When I think about lobster, I think about sandy feet on the wooden deck of a beach house. I think about melted butter – real butter – warm and gorgeous and waiting to coat something delicious. I think about large and steaming stock pots and mouth-watering side dishes, such as corn on the cob and potato salad. I think about the appetizing succulence of fresh seafood and how fortunate I was to have grown up in New England, where we ate lobster all summer long.
I also think about the first time I ever boiled a lobster. As with most things we dread, the anxiety was much worse than the act. The logistics of boiling the crustacean were not nearly as ghastly as the apprehension I had about cooking it. Don’t listen to the myths about the screaming or the pain or the terror. You can cook a lobster without worry. Dipping a live creature into a pot of boiling water is not fun, but it’s not horrific either.
The first thing you need to do is find a supplier of great lobsters. Shop with a local fishmonger if that is possible. If you live in a place without one, you can buy a lobster from a live tank, but make sure the lobster looks healthy and vital. Lobsters are not social creatures, and they get irritated and combative when stuck in a tank with other lobsters. Ask the fishmonger or supermarket associate to lift the lobster out of the tank for you. If it curls in towards itself, that’s a good lobster. If it hangs there all depressed and lackluster, that lobster is probably not going to taste as good as it could.
I know people who buy their lobsters online. You can buy them right from Maine and have them shipped to your home. Keep in mind that your shipping charges will be expensive. Not because the lobster is getting a first class ticket and checking a lot of luggage, but because they will have to be shipped overnight if you want them fresh and alive.
Now, it’s time to cook. Boil some water in a large stock pot. I like to add a lemon or two to the water. Simply squeeze the lemon juice into the water, and then drop the rinds right in. Some people combine bay leaves, thyme and other herbs in their water. I like to keep it simple with the water and the lemon, but feel free to experiment.
Your lobsters probably came home with rubber bands around their claws, to prevent them from attacking you or making a break for it. When you are ready to cook them, snip the bands off the claws with a pair of scissors. Once you have a rapid boil going in your pot, pick up your lobster (I like to grab it with a dish towel, or while I’m wearing over mitts) and drop it into the pot head first. Place a lid on the stock pot and let your lobster boil for about 15 minutes.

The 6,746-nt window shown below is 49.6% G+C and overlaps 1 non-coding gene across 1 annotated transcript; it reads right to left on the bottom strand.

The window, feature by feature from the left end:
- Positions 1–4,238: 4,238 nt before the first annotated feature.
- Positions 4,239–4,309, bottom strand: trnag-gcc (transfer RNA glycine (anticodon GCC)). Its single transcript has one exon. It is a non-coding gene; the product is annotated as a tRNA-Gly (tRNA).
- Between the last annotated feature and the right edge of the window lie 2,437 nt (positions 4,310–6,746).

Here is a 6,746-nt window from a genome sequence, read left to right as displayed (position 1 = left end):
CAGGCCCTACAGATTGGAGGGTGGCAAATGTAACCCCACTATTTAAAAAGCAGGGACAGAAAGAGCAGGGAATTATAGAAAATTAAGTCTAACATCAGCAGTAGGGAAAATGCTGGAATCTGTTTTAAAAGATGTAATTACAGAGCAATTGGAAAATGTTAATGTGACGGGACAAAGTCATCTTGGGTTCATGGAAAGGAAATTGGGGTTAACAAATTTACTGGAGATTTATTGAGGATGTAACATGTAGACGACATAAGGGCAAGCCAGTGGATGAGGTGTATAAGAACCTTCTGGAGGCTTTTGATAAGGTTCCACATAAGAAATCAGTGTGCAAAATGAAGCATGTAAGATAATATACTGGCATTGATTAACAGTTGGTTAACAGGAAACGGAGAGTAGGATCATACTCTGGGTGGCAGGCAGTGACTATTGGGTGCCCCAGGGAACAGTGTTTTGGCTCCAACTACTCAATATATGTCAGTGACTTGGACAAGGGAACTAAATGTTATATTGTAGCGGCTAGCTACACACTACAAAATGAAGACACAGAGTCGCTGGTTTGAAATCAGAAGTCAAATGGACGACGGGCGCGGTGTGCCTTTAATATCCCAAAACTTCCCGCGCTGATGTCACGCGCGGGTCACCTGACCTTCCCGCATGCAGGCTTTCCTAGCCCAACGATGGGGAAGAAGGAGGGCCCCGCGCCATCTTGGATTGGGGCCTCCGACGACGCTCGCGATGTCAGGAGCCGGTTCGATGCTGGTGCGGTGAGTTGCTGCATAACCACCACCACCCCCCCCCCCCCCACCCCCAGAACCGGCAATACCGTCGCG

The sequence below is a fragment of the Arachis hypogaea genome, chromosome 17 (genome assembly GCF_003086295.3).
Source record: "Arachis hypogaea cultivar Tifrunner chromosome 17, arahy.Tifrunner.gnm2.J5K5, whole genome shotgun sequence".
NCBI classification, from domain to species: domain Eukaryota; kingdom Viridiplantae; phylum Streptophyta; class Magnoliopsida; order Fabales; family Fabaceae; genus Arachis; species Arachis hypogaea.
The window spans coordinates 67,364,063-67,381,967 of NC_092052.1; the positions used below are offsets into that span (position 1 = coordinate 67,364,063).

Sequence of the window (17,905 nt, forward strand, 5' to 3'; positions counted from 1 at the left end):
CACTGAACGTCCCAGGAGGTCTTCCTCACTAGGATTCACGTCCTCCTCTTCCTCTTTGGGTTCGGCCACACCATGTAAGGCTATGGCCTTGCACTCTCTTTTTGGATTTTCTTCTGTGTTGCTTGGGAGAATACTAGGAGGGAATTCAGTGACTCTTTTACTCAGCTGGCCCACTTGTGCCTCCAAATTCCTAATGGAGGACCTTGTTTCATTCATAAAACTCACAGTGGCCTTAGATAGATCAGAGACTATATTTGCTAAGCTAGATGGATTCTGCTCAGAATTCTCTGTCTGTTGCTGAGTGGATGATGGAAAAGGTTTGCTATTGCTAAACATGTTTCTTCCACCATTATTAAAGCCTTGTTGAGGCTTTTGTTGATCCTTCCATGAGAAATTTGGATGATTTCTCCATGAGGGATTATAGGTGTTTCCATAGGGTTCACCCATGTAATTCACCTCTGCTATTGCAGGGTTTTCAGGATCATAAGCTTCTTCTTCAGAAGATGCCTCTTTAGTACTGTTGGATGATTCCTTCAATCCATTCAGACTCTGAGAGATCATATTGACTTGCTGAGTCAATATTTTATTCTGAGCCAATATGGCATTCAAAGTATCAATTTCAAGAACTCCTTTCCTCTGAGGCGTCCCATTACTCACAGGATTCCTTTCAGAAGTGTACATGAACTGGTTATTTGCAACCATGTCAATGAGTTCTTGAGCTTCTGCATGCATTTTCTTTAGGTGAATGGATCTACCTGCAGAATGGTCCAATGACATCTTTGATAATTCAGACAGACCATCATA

There will be no screaming. When I cooked my first lobster, I waited with a pained and murderous expression and yet I heard nothing. I had been feeling guilty because my disapproving friends told me that lobsters can feel pain. Upon further research of my own, it turns out that lobsters’ brains are similar in size and cognitive abilities to a grasshopper. They do not actually feel pain. They might shrug and wonder if it’s getting warm in here, but their wee brains are unable to identify pain. So, if you are not fundamentally opposed to killing insects, boiling a lobster should offer you no moral conundrums. If you do hear a noise, you are hearing steam being released from the area between the body and the shell. Lobsters, in addition to not being very bright, lack vocal chords. So, you see the screaming is impossible.
A one or two pound (500g – 1kg) lobster will take about 15 or 20 minutes to cook. If you are cooking up to six or seven pounds (2.7 – 3.2kg) of lobster, plan on letting them boil for almost half an hour. You will know your lobster is done because it will be bright red. You can also pull on the antennae and if it comes off easily, the lobster is properly boiled.
Tie on your bib, crack open that shell and enjoy some healthy and delicious lobster. Let yourself get messy. Let yourself eat butter. And congratulate yourself on cooking your very first lobster.